Justia Summary

Northwestern’s defined contribution retirement plans, governed by the Employee Retirement Income Security Act (ERISA), 29 U.S.C. 1001, allowed participants to choose an individual investment mix from a menu of options selected by plan administrators. Participants claimed those administrators violated their duty of prudence by offering needlessly expensive investment options and paying excessive record-keeping fees. The Seventh Circuit affirmed the dismissal of those claims, finding that the plaintiffs’ preferred type of low-cost investments were available as plan options.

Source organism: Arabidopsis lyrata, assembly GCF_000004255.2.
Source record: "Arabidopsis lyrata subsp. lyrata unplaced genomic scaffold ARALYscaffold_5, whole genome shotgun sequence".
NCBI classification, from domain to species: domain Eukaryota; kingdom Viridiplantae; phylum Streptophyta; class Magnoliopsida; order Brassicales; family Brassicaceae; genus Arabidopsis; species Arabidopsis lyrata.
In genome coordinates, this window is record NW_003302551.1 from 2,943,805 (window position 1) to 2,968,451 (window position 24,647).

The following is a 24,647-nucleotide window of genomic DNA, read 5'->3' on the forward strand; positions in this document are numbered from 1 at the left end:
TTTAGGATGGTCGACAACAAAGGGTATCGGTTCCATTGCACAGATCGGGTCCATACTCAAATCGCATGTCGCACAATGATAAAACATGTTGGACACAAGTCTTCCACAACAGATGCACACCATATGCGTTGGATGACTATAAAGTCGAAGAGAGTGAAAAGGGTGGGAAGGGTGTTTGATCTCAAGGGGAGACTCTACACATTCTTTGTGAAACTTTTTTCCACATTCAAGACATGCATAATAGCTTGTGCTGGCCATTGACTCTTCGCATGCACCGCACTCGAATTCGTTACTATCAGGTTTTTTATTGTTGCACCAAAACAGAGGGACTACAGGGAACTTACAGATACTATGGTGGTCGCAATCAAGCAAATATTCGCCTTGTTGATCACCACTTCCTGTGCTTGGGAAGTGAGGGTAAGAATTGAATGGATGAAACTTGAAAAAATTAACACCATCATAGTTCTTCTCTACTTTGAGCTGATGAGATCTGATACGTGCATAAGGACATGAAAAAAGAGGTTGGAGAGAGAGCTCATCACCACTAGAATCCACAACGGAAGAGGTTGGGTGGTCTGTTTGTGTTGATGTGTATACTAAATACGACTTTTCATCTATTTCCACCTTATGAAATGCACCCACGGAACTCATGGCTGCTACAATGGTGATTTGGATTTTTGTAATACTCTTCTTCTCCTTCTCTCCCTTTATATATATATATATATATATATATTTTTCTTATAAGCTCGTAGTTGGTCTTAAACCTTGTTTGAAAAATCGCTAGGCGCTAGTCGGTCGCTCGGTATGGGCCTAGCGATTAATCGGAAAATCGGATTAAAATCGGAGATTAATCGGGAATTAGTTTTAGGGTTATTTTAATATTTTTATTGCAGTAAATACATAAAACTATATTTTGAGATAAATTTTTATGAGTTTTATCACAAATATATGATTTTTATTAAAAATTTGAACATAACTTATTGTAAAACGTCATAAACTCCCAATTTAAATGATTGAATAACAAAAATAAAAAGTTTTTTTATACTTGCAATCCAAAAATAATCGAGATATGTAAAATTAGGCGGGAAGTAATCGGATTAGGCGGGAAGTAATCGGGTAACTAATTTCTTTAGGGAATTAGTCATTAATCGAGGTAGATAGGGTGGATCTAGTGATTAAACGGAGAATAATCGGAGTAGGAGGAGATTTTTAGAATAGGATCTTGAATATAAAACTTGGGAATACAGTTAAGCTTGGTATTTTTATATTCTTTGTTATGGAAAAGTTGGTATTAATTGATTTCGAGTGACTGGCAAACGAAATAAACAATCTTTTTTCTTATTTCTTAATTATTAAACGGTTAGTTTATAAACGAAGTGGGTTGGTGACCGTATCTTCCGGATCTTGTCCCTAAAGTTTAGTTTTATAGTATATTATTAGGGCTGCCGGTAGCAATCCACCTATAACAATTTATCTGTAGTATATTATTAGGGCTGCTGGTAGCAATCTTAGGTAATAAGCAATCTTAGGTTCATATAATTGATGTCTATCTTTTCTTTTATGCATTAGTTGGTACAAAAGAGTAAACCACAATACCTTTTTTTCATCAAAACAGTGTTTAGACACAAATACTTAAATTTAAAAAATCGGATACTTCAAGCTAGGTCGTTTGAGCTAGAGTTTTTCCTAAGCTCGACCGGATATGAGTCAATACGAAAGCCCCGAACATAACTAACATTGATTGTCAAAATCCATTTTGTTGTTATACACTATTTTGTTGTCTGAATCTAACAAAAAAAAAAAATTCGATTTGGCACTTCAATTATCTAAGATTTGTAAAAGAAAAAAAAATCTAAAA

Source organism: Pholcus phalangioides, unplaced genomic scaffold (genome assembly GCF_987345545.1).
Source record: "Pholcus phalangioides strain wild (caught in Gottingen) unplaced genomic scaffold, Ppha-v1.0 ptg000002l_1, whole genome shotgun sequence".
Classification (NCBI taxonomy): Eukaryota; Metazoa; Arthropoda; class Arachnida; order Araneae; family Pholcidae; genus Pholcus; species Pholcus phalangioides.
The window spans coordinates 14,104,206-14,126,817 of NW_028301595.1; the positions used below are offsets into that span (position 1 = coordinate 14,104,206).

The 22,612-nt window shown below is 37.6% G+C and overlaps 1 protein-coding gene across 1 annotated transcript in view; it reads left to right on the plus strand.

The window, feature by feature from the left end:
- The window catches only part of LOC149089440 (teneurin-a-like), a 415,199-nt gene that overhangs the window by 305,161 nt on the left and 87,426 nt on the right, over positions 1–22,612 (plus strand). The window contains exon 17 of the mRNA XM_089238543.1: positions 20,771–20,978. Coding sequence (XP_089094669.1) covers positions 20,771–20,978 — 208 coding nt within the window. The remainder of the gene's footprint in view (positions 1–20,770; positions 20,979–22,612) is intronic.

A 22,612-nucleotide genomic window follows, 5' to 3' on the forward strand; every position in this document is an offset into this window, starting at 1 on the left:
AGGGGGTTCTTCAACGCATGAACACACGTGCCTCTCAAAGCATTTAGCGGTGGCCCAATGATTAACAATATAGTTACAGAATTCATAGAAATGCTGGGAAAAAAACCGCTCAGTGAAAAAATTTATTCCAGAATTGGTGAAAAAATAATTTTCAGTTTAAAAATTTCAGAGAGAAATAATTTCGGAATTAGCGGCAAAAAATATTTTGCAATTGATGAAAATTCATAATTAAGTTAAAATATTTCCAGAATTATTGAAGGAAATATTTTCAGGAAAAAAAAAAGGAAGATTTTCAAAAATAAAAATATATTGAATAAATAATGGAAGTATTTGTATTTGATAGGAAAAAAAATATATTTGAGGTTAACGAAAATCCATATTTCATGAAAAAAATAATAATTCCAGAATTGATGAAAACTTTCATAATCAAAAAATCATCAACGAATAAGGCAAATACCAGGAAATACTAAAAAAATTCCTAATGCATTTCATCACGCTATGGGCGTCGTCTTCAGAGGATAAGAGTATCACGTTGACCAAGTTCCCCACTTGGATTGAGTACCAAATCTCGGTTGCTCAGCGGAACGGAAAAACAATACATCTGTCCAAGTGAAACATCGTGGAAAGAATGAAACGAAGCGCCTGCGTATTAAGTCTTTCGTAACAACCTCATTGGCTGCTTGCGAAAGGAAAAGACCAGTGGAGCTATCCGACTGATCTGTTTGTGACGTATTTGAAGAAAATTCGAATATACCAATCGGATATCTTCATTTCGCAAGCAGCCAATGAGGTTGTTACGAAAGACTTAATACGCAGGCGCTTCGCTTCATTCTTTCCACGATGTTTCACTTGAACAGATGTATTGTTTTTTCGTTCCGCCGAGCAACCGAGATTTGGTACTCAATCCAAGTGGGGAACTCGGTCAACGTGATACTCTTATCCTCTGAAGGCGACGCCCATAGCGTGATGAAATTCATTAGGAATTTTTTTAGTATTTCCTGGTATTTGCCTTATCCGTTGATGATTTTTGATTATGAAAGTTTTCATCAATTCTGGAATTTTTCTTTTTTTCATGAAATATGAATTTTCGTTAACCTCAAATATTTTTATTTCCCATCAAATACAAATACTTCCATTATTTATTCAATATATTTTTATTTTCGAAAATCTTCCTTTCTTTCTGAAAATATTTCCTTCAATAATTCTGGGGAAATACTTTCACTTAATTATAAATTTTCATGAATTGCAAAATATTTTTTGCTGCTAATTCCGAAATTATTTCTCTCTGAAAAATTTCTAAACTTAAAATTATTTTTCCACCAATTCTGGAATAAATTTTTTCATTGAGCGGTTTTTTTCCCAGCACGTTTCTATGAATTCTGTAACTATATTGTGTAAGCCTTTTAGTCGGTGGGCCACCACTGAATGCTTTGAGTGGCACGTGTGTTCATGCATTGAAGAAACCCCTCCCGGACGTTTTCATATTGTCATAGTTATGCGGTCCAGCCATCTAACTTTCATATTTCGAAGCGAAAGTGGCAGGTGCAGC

The Supreme Court vacated. A categorical rule is inconsistent with the context-specific inquiry that ERISA requires and fails to take into account the duty of plan fiduciaries to monitor all plan investments and remove any imprudent ones. The Seventh Circuit erroneously focused on another component of the duty of prudence: the obligation to assemble a diverse menu of options. Provision of an adequate array of investment choices, including the lower cost investments plaintiffs wanted, does not excuse the allegedly imprudent decisions. Even if participants choose their investments, plan fiduciaries must conduct their own independent evaluation to determine which investments may be prudently included in the plan’s menu of options. If the fiduciaries fail to remove an imprudent investment from the plan within a reasonable time, they breach their duty. The Court remanded, “so that the Seventh Circuit may reevaluate the allegations as a whole, considering whether petitioners have plausibly alleged a violation of the duty of prudence,” which turns on the circumstances prevailing when the fiduciary acts.